How to Apply
Individual nominations for the NHF-Baxter Clinical Fellowship can only be made by institutions that have already received approval (or are in the process of applying) to participate in the program. Please click on the links below for more detailed instructions and eligibility requirements on both applications:
Step One: Institutional Application – This application is intended for the medical director(s) and other senior faculty members/administrators affiliated with U.S. hemophilia and thrombophilia treatment centers not yet approved to participate in the NHF-Baxter Clinical Fellowship Program. Only authorized institutions may subsequently nominate and train NHF-Baxter Clinical Fellows. If approved, authorization is granted for a period of five years. Approved institutions must submit a re-application every five years, subject to review and approval, in order to continue their participation in the NHF-Baxter Clinical Fellows Program.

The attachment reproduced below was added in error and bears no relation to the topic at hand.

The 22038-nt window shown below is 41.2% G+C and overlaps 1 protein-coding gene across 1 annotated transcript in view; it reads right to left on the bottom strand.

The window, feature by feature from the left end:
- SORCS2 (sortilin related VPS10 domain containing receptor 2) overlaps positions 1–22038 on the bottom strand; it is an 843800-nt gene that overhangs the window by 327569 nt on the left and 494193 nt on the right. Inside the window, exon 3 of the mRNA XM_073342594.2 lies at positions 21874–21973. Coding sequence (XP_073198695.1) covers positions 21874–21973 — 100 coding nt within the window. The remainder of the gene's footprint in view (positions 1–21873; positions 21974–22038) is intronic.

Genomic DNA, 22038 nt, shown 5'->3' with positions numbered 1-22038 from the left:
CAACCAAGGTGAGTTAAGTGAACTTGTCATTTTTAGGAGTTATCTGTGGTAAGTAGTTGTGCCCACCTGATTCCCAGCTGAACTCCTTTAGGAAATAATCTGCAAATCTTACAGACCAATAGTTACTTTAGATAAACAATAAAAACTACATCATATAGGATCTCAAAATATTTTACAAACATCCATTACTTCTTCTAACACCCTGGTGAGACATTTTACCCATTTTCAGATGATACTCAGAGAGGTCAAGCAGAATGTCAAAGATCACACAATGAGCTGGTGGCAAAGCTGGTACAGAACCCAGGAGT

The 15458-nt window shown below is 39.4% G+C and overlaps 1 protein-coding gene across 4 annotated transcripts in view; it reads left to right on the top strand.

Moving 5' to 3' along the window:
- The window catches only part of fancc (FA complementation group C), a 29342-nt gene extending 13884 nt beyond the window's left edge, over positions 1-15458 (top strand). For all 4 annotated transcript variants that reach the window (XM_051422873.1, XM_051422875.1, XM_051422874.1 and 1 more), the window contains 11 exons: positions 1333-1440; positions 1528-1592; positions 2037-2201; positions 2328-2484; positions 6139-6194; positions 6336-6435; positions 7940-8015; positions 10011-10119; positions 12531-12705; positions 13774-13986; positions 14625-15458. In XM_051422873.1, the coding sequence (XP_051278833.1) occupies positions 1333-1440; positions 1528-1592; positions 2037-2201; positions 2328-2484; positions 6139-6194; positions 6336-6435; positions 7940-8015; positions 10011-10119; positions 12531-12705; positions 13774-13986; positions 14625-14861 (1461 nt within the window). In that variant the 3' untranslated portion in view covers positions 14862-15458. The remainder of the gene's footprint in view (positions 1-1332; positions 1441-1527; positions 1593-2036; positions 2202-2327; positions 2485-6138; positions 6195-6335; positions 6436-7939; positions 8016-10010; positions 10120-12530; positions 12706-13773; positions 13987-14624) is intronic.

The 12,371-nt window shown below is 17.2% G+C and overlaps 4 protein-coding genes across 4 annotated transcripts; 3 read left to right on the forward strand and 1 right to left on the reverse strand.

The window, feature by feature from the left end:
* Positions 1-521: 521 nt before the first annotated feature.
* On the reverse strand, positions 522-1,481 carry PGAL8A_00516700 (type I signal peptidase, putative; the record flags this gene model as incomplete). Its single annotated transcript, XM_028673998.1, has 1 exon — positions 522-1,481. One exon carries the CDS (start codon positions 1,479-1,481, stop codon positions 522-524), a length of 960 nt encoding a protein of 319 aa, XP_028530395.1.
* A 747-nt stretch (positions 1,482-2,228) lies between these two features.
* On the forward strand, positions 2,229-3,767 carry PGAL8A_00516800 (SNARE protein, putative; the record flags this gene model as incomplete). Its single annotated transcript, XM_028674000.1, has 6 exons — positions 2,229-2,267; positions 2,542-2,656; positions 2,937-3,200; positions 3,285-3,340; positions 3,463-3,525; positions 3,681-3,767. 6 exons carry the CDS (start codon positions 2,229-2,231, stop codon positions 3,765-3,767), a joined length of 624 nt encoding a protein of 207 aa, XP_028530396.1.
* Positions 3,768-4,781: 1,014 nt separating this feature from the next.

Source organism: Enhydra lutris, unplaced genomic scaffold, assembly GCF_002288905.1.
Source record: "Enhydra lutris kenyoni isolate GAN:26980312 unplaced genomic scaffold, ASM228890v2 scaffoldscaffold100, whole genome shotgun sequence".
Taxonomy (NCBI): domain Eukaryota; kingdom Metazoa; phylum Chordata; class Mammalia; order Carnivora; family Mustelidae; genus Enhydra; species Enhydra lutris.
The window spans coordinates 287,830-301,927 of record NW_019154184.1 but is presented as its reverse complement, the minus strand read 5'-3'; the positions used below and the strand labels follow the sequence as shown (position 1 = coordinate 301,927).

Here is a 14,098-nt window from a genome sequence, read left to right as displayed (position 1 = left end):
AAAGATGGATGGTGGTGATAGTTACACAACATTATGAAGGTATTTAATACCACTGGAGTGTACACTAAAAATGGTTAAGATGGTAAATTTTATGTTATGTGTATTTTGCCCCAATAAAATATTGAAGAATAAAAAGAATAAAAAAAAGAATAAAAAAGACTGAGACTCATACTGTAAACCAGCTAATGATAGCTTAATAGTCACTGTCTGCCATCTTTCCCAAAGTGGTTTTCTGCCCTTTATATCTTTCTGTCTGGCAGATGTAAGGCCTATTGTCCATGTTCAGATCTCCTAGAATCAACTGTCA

Step Two: Candidate Application – This application is intended for the medical director(s) and other senior faculty members/administrators from approved U.S. hemophilia and thrombophilia treatment centers to nominate qualified candidates as NHF-Baxter Clinical Fellows. From among these candidates, two NHF-Baxter Clinical Fellows are selected each year and awarded up to $100,000 per year, for up to two years.
Download Appendix A.
For complete application instructions for each of the two different applications for the NHF Clinical Fellowship, click on the relevant link above.
For further information, please contact:
Director, Research and Medical Information
116 West 32nd Street, 11th floor
New York, NY 10001
Phone: (212) 328-3727 or (800) 42-HANDI
Fax: (212) 328-3799